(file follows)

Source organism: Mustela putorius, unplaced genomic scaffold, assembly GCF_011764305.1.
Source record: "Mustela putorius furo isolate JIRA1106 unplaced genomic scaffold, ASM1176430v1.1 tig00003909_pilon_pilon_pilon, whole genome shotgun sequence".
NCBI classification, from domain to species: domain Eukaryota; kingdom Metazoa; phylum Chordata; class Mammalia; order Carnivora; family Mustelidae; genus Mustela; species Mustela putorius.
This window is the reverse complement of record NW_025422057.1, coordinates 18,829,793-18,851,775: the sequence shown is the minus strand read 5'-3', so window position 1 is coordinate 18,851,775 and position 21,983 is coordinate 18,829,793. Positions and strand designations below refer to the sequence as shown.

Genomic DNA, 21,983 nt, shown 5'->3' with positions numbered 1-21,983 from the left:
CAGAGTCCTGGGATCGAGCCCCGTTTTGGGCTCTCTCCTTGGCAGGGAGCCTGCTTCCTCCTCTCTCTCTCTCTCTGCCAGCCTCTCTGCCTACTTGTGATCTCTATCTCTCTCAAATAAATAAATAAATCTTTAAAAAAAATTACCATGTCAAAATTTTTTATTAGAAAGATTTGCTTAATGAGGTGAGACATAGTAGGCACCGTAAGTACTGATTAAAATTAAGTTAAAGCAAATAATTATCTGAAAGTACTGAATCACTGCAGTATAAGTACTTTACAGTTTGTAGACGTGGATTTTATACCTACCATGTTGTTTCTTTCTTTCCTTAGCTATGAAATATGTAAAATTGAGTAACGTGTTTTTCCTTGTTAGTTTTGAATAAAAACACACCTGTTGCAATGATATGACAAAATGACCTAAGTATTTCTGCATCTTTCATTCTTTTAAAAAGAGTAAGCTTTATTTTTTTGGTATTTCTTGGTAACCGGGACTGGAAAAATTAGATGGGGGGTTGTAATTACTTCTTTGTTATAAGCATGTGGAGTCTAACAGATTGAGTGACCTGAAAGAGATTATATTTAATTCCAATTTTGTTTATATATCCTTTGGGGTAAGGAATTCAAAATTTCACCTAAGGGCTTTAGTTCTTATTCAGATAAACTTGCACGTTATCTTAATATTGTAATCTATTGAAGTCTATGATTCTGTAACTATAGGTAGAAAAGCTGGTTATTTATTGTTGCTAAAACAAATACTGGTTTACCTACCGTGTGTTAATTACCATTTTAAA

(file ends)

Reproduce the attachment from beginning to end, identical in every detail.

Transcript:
Source organism: Mustela putorius, unplaced genomic scaffold, assembly GCF_011764305.1.
Source record: "Mustela putorius furo isolate JIRA1106 unplaced genomic scaffold, ASM1176430v1.1 tig00003909_pilon_pilon_pilon, whole genome shotgun sequence".
NCBI classification, from domain to species: domain Eukaryota; kingdom Metazoa; phylum Chordata; class Mammalia; order Carnivora; family Mustelidae; genus Mustela; species Mustela putorius.
This window is the reverse complement of record NW_025422057.1, coordinates 18,829,793-18,851,775: the sequence shown is the minus strand read 5'-3', so window position 1 is coordinate 18,851,775 and position 21,983 is coordinate 18,829,793. Positions and strand designations below refer to the sequence as shown.

Genomic DNA, 21,983 nt, shown 5'->3' with positions numbered 1-21,983 from the left:
CAGAGTCCTGGGATCGAGCCCCGTTTTGGGCTCTCTCCTTGGCAGGGAGCCTGCTTCCTCCTCTCTCTCTCTCTCTGCCAGCCTCTCTGCCTACTTGTGATCTCTATCTCTCTCAAATAAATAAATAAATCTTTAAAAAAAATTACCATGTCAAAATTTTTTATTAGAAAGATTTGCTTAATGAGGTGAGACATAGTAGGCACCGTAAGTACTGATTAAAATTAAGTTAAAGCAAATAATTATCTGAAAGTACTGAATCACTGCAGTATAAGTACTTTACAGTTTGTAGACGTGGATTTTATACCTACCATGTTGTTTCTTTCTTTCCTTAGCTATGAAATATGTAAAATTGAGTAACGTGTTTTTCCTTGTTAGTTTTGAATAAAAACACACCTGTTGCAATGATATGACAAAATGACCTAAGTATTTCTGCATCTTTCATTCTTTTAAAAAGAGTAAGCTTTATTTTTTTGGTATTTCTTGGTAACCGGGACTGGAAAAATTAGATGGGGGGTTGTAATTACTTCTTTGTTATAAGCATGTGGAGTCTAACAGATTGAGTGACCTGAAAGAGATTATATTTAATTCCAATTTTGTTTATATATCCTTTGGGGTAAGGAATTCAAAATTTCACCTAAGGGCTTTAGTTCTTATTCAGATAAACTTGCACGTTATCTTAATATTGTAATCTATTGAAGTCTATGATTCTGTAACTATAGGTAGAAAAGCTGGTTATTTATTGTTGCTAAAACAAATACTGGTTTACCTACCGTGTGTTAATTACCATTTTAAA